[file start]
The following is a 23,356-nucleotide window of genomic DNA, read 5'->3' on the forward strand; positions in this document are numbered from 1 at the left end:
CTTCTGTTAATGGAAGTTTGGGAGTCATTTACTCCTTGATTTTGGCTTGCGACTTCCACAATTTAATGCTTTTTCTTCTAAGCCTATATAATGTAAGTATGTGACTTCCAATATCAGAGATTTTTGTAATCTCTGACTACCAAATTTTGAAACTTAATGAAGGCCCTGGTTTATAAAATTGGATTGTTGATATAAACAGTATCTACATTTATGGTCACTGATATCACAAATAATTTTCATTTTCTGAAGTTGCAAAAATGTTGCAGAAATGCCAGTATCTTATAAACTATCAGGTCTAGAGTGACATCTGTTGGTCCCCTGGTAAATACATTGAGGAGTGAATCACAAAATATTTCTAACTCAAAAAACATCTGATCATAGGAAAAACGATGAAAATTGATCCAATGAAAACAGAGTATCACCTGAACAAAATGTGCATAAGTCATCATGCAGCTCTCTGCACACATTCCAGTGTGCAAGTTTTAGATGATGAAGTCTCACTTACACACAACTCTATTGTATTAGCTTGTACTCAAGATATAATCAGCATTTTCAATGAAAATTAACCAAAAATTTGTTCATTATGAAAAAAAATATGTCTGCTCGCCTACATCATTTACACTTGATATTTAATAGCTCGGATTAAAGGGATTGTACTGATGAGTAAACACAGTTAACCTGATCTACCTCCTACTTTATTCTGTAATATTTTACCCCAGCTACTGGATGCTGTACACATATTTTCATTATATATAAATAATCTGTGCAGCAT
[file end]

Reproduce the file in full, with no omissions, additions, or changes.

The following is a 23,356-nucleotide window of genomic DNA, read 5'->3' on the forward strand; positions in this document are numbered from 1 at the left end:
CTTCTGTTAATGGAAGTTTGGGAGTCATTTACTCCTTGATTTTGGCTTGCGACTTCCACAATTTAATGCTTTTTCTTCTAAGCCTATATAATGTAAGTATGTGACTTCCAATATCAGAGATTTTTGTAATCTCTGACTACCAAATTTTGAAACTTAATGAAGGCCCTGGTTTATAAAATTGGATTGTTGATATAAACAGTATCTACATTTATGGTCACTGATATCACAAATAATTTTCATTTTCTGAAGTTGCAAAAATGTTGCAGAAATGCCAGTATCTTATAAACTATCAGGTCTAGAGTGACATCTGTTGGTCCCCTGGTAAATACATTGAGGAGTGAATCACAAAATATTTCTAACTCAAAAAACATCTGATCATAGGAAAAACGATGAAAATTGATCCAATGAAAACAGAGTATCACCTGAACAAAATGTGCATAAGTCATCATGCAGCTCTCTGCACACATTCCAGTGTGCAAGTTTTAGATGATGAAGTCTCACTTACACACAACTCTATTGTATTAGCTTGTACTCAAGATATAATCAGCATTTTCAATGAAAATTAACCAAAAATTTGTTCATTATGAAAAAAAATATGTCTGCTCGCCTACATCATTTACACTTGATATTTAATAGCTCGGATTAAAGGGATTGTACTGATGAGTAAACACAGTTAACCTGATCTACCTCCTACTTTATTCTGTAATATTTTACCCCAGCTACTGGATGCTGTACACATATTTTCATTATATATAAATAATCTGTGCAGCAT